gms | German Medical Science

61. Jahrestagung der Deutschen Gesellschaft für Neurochirurgie (DGNC) im Rahmen der Neurowoche 2010
Joint Meeting mit der Brasilianischen Gesellschaft für Neurochirurgie am 20. September 2010

Deutsche Gesellschaft für Neurochirurgie (DGNC) e. V.

21. - 25.09.2010, Mannheim

Occupational risks factors for lumbar disc herniation and disc narrowing (German Spine Study EPILIFT)

Meeting Abstract

  • Anne Katrin Bergmann - Institute of Occupational Medicine, Martin-Luther University Halle-Wittenberg, Germany
  • Bodo-Christian Kern - Department of Neurosurgery, BG-Clinic Bergmannstrost, Halle, Germany
  • H. J. Meisel - Department of Neurosurgery, BG-Clinic Bergmannstrost, Halle, Germany
  • U. Bolm-Audorff - Labor inspection, Occupational Health Division, Regional Government of South Hesse, Wiesbaden, Germany
  • A. Seidler - Federal Institute for Occupational Safety and Health, Berlin, Germany
  • M. Jäger - Leibniz Research Centre for Working Evironment and Human Factors, Dortmund, Germany
  • EPILIFT Study Group

Deutsche Gesellschaft für Neurochirurgie. 61. Jahrestagung der Deutschen Gesellschaft für Neurochirurgie (DGNC) im Rahmen der Neurowoche 2010. Mannheim, 21.-25.09.2010. Düsseldorf: German Medical Science GMS Publishing House; 2010. DocV1608

DOI: 10.3205/10dgnc082, URN: urn:nbn:de:0183-10dgnc0827

Veröffentlicht: 16. September 2010

© 2010 Bergmann et al.
Dieser Artikel ist ein Open Access-Artikel und steht unter den Creative Commons Lizenzbedingungen (http://creativecommons.org/licenses/by-nc-nd/3.0/deed.de). Er darf vervielfältigt, verbreitet und öffentlich zugänglich gemacht werden, vorausgesetzt dass Autor und Quelle genannt werden.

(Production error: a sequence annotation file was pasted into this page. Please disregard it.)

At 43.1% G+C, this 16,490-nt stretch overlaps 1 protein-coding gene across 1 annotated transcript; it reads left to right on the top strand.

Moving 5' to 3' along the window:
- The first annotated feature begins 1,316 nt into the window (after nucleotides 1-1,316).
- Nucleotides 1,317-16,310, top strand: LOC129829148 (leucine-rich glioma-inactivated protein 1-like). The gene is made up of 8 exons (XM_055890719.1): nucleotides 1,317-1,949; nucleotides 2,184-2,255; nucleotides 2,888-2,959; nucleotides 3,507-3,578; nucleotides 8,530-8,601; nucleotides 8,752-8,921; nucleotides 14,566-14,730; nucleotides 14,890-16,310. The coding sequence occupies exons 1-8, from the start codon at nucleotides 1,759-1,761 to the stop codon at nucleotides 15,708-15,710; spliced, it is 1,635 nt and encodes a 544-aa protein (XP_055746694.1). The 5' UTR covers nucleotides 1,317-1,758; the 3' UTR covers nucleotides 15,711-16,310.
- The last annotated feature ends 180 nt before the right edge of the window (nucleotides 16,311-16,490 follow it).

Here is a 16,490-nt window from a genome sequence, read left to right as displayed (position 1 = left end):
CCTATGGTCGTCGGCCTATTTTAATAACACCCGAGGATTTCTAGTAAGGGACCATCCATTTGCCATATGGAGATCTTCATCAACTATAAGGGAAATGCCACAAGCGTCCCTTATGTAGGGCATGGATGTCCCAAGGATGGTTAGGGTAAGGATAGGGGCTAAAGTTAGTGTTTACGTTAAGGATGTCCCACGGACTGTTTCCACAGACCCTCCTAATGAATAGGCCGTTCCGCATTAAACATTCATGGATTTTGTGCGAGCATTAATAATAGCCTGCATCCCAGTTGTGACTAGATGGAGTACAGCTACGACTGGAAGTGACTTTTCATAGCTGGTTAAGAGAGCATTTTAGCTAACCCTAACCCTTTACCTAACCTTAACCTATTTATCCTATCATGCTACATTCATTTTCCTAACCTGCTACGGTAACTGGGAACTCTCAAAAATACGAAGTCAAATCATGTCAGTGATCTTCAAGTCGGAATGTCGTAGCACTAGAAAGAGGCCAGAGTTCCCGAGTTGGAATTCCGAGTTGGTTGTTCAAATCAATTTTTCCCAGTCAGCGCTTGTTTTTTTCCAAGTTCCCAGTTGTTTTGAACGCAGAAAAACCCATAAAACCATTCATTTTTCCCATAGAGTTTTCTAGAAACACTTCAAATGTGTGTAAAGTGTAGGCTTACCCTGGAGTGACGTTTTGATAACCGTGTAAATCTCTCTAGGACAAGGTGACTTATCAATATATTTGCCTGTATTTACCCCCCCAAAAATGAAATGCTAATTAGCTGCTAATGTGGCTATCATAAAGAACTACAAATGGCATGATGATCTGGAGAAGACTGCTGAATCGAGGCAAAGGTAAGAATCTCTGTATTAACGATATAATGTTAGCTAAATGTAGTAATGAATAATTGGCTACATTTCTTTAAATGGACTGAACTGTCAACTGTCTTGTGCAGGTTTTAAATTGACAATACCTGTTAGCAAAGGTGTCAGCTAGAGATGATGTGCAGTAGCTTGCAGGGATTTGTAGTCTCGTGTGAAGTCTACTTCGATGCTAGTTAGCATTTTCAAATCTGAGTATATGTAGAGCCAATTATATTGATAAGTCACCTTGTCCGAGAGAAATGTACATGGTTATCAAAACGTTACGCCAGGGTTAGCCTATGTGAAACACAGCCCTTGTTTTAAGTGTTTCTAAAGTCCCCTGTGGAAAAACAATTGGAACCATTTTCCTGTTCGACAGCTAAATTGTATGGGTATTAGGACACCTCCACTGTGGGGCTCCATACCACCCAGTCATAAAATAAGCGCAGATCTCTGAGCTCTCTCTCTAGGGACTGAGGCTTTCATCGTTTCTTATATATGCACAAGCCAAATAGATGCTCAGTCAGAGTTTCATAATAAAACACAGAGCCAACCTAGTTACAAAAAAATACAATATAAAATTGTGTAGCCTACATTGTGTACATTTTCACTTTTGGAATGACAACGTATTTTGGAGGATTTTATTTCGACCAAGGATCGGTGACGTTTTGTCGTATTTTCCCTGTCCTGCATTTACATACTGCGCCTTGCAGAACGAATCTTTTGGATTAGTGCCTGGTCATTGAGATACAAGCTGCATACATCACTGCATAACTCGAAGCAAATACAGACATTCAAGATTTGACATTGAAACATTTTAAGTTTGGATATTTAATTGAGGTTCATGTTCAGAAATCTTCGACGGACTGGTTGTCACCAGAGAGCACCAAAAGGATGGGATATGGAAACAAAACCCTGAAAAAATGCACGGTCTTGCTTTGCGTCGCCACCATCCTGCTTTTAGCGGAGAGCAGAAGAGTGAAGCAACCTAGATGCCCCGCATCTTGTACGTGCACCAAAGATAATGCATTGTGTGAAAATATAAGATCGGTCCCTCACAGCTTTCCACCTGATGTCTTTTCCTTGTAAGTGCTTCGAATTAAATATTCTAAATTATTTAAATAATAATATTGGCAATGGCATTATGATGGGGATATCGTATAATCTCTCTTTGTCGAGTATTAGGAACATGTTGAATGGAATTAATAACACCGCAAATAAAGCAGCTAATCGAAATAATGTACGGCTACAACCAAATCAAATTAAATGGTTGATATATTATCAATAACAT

Gliederung

Text

Objective: In the etiology of lumbar disc disease physical workload factors seem to play an important role but there are open questions in pathogenetics, influence of special workload factors and dose-response relationship between workload and lumbar disc diseases. The dose model for cumulative lumbar load (Mainz-Dortmunder Dosismodell MDD) and threshold levels as recognition criteria for occupational diseases (BK 2108) are discussed.

Methods: In a multicenter case-control study all patients (25–70 years) with symptomatic lumbar disc herniation (286 males, 278 females) and severe disc narrowing (145 males, 206 females) treated in a hospital or a special orthopaedic or neurosurgical practice were prospectively recruited. Population control subjects (453 males, 448 females) were randomly selected from local registration offices. Participating physicians documented anamnesis, pain data and neurological deficits. On the base of standardized criteria all MRI, CT and X-ray pictures were evaluated by an independent study radiologist. In a detailed semi-standardized interview technical experts documented frequency and duration of manual handling of loads above 5 kg, postures with trunk inclination of 20° and more and other working postures. Quantification of cumulative lumbar load based on several dose models. Odds ratios and 95% confidence intervals were calculated separately for men and women and for lumbar disc herniation and disc narrowing. We adjusted for age, region, and social life data.

Results: We found a positive dose-response relationship between cumulative lumbar load and lumbar disc herniation or disc narrowing among men as well as among women. There was an association between whole body vibration and disc narrowing but not with lumbar herniation (analysis only for men). The best dose models are characterised by lowered thresholds for lumbar disc compression in comparison with the original MDD and a missing shift-dose threshold.

Conclusions: Our study results point to an etiologic role of cumulative physical workload in the multifactorial genesis of lumbar disc diseases. In women this association was shown for the first time in an epidemiological study. The currently applied MDD does not belong to the best fitting dose models for explaining the dose-response relationship between occupational exposure and lumbar disc diseases, mainly because its minimum thresholds limits appear too high.

Bergmann AK and Meisel HJ contributed equally.